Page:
Waste plastic in concrete could support sustainable construction in India
Research at the University of Bath has shown waste plastic to be a viable partial replacement for sand in structural concrete, providing one possible solution for future sustainable construction whilst addressing sand shortages in India.
The Bath-led research—in partnership with colleagues from Goa Engineering College, India – has shown how replacing 10 per cent of sand in concrete with waste plastic may help to reduce the vast amounts of plastic waste on India's streets, and deal with a national sand shortage.
Published in the journal Construction and Building Materials, the research demonstrates how the team investigated various different types of plastic to see if they could be crushed and used as a replacement for sand, which typically accounts for 30 percent of a concrete mixture.
The University of Bath-led project showed that replacing sand with similarly sized and shaped waste plastic particles from ground up plastic bottles, resulted in concrete which was almost as strong as conventional concrete mixtures. By replacing 10 per cent of sand in concrete, it is calculated this approach could save 820 million tonnes of sand a year, and help reduce levels of plastic waste.
The researchers investigated this approach by testing concrete cubes and cylinders. Five types of plastic particles, including those from recycled plastic bottles and recycled plastic bags, were trialled in the mixes in a variety of sizes. Recycled plastic bottles, ground and graded to match the sand being replaced, were found to perform best.
As one of the world's fastest growing economies, a booming construction sector and a rapidly growing urban population, the cost and demand for sand in India has sky-rocketed with 280 megatons of cement manufactured there in 2014 alone.
This has led to unregulated sand extraction from riverbeds; to the extent that such mining is now banned in many Indian states. Also, the high level of sand extraction can lead to other problems such as coastal erosion and an unstable fishing industry.
The country's rapid development has also meant waste plastic has become a significant problem in India with 15,000 tons of plastic dumped in the streets everyday due to a lack of suitable recycling facilities. Previous research has investigated the potential of partially replacing sand in concrete with crushed car tyres and other similar materials; this led to Dr. Orr and his team investigating the viability of using plastic waste as a possible alternative to sand.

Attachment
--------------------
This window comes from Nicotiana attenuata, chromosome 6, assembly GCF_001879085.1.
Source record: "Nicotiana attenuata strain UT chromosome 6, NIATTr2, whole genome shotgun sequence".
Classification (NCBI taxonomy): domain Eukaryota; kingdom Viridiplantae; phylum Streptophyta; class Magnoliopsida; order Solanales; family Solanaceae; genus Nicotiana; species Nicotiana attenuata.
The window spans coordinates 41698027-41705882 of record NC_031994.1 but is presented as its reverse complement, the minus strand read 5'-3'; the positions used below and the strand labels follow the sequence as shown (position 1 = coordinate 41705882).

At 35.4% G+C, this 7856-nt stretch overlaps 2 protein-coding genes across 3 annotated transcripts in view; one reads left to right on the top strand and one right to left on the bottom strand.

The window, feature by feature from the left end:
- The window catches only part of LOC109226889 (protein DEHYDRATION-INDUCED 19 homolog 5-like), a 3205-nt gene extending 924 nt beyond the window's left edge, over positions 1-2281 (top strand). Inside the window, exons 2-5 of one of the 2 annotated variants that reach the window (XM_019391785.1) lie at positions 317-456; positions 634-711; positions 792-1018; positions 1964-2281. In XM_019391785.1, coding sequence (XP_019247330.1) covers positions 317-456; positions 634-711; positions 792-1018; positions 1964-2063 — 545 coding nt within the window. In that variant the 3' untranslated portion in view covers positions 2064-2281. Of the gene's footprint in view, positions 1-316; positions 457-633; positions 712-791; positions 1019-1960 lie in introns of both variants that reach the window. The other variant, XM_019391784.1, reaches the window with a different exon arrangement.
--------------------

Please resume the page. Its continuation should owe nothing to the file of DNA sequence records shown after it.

This research, which today (Thursday 13 September 2018) has been selected by an international scientific committee to receive the Atlas Award in recognition of its potential societal impact around the world, provides the proof of concept for an approach which could significantly address India's waste and sand shortage problems as well offering a solution for future sustainable construction.
Principal investigator and Cambridge University Lecturer in Concrete Structures, Dr. John Orr – who completed the research whilst working at the University of Bath – commented:
Typically, when you put an inert, man-made material like plastic into concrete, you lose a bit of strength because the plastic material doesn't bond to the cement paste in the material in the same way that a sand particle would.
The key challenge here was to have a limit between a small reduction in strengths, which we achieved, and using an appropriate amount of plastic to make it worthwhile. It is really a viable material for use in some areas of construction that might help us to tackle issues of not being able to recycle the plastic and meeting a demand for sand.
Co-investigator and Reader in the University of Bath's Department of Architecture & Civil Engineering, Dr. Richard Ball, said:
Characteristics of the waste being added to the concrete, such as the type of plastic and the size and shape of the particles can all have an influence on the final concrete properties. Even when the reduction in performance prohibits structural applications lower tech uses such as paving slabs may be viable.
Globally, concrete plays an integral part in the construction industry accounting for around nine per cent of a new building's budget whilst being responsible for nearly half a building's CO2 emissions. Each year, 4.2 trillion kilograms of cement is manufactured, resulting in about 1.9 cubic metres of concrete for every person on the planet. It is predicted construction will continue to accelerate with a floor area equivalent to that of Paris expected to be built every week until 2040.
The paper, titled "Performance of structural concrete with recycled plastic waste as a partial replacement for sand," is published in Construction and Building Materials.